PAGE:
Election Section

Civil rights leader Hosea Williams dies at 74

The Associated Press
Friday November 17, 2000

ATLANTA — Hosea Williams, the fiery lieutenant to Martin Luther King Jr. who was at the forefront of the civil rights struggle for more than three decades, died of cancer Thursday. He was 74. 

Williams died at Atlanta’s Piedmont Hospital, where he was admitted for an infection Oct. 20. He had been diagnosed with prostate cancer and had a cancerous kidney removed last year. 

“We were with him when he was absent with body and were present when the Lord took him,” said Williams’ daughter, Elisabeth Williams-Omilami. “He was selfless. What he did for this earth will now reveal itself because the fruit of the seeds he sowed will begin to emerge.” 

The chief organizer of King’s marches and demonstrations, Williams helped lead the “Bloody Sunday” march in Selma, Ala., in 1965. He was also at the Memphis, Tenn., motel where King was shot in 1968. 

He recalled his anger that day during a 1993 interview with The Associated Press: “I was wishing I could pull some molecules out of the air and make me a weapon and just wipe out every white person near, because I thought they had shot Dr. King at that time.” He continued: “I said to myself, ’America, racists, economic exploiters, you sure have messed up now ... because there lies the only one among us, the main one, who has tried to keep us calm. Now you’ve killed him.”’ The shot, he said, ended King’s dream because it fragmented his lieutenants. 

Williams was born Jan. 5, 1926, in Attapulgus, Ga., the illegitimate son of a blind girl who fled a state training school when she discovered she was pregnant. He was raised by his grandfather, whom he described as a tough man who had killed at least three people, including one on church steps on a Sunday morning. 

A drifter who held odd jobs across Florida, Williams wound up in the Army, was badly wounded in Europe and returned to Georgia, where he was beaten bloody while trying to use a whites-only drinking fountain at a bus station in Americus. 

During the next five weeks in a military hospital, he recalled, he kept thinking “I’d fought on the wrong side.” 

Williams later finished high school and Morris Brown College, teaching agricultural chemistry before joining the civil rights movement. He recalled his children crying in a Savannah drug store when he told them they could not join white children spinning on soda counter stools because of segregation rules. 

He became King’s advance man throughout the South during the 1960s. 

“I, as field director, would go ahead of the others and mobilize the street people in the black communities,” he recalled. “Jesse Jackson would come in later and deal with the middle-class blacks and Andy Young would negotiate with the white power structure.” 

Williams helped lead the 1965 march across the Edmund Pettus Bridge in Selma. All-white Alabama state troopers and sheriff’s deputies used tear gas, nightsticks and whips to break up the march protesting the denial of voting rights to blacks.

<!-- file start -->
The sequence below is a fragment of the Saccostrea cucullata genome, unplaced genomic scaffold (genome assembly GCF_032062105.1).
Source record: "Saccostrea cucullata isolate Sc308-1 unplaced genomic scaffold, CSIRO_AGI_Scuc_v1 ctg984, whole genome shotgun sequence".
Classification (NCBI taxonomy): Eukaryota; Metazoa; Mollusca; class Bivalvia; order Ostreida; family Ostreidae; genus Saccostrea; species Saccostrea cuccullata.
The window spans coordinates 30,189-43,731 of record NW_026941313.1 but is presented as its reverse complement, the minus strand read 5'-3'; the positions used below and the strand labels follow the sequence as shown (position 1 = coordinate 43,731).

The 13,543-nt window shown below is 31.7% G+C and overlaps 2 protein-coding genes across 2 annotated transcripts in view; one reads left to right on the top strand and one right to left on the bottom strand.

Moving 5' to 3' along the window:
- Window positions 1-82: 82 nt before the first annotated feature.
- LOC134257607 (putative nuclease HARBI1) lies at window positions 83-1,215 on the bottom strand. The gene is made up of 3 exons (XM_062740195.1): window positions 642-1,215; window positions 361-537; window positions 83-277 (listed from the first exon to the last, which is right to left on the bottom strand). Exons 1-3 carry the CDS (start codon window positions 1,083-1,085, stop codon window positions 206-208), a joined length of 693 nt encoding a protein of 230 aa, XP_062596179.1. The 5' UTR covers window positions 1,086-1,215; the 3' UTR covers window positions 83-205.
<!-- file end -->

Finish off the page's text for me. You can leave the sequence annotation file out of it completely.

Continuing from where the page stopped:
Two decades later, Williams led a march into virtually all-white Forsyth County north of Atlanta and was greeted by Ku Klux Klansmen and sympathizers throwing bottles and rocks. 

As he ducked the projectiles, he recalled, he was thinking of King. 

“I know that old rascal was just a-laughin’. Yeah, old King just a-layin’ there in that grave. He was just tickled to death. Old Hosea is still trying,” Williams said. 

His graying, goateed chin and raspy voice became fixtures at meetings and protests. In 1977, he was ousted as executive director of the Southern Christian Leadership Conference by then-President Joseph Lowery in a power struggle. Officially, the reason was that he was not devoting full time to the job. It took a court order to get Williams to vacate his office. 

He was arrested twice on charges of trying to carry a gun aboard an airliner. One charge was dropped and Williams pleaded no contest to the other. He also had driving convictions. 

When he was jailed, which happened more than 125 times, he often waved it off as “just another attempt to silence Hosea Williams” or to stop his attacks on “the downtown power structure.” He once took a traffic conviction to the U.S. Supreme Court, where he lost. 

Williams scorned most elected black officials, whom he accused of turning their backs on the American poor. His following was strongest among older blacks, many of whom weathered the 1960s with him. 

Williams later entered politics, serving as a state representative, Atlanta city councilman and DeKalb County commissioner before retiring from politics in 1994. He also operated a company that specialized in cleaning supplies and a bonding company. 

Williams managed to stay in the public eye through his holiday dinners for the poor, which fed thousands each year, and through ’60s-style symbolic gestures, such as jailhouse fasts or camping out atop King’s tomb. The dinners are run, for now, by his daughter. 

Williams’ wife, Juanita Williams, died Aug. 23 of a form of anemia at the age of 75. Their son, Hosea Williams II, was 43 when he died of a rare form of leukemia in 1998.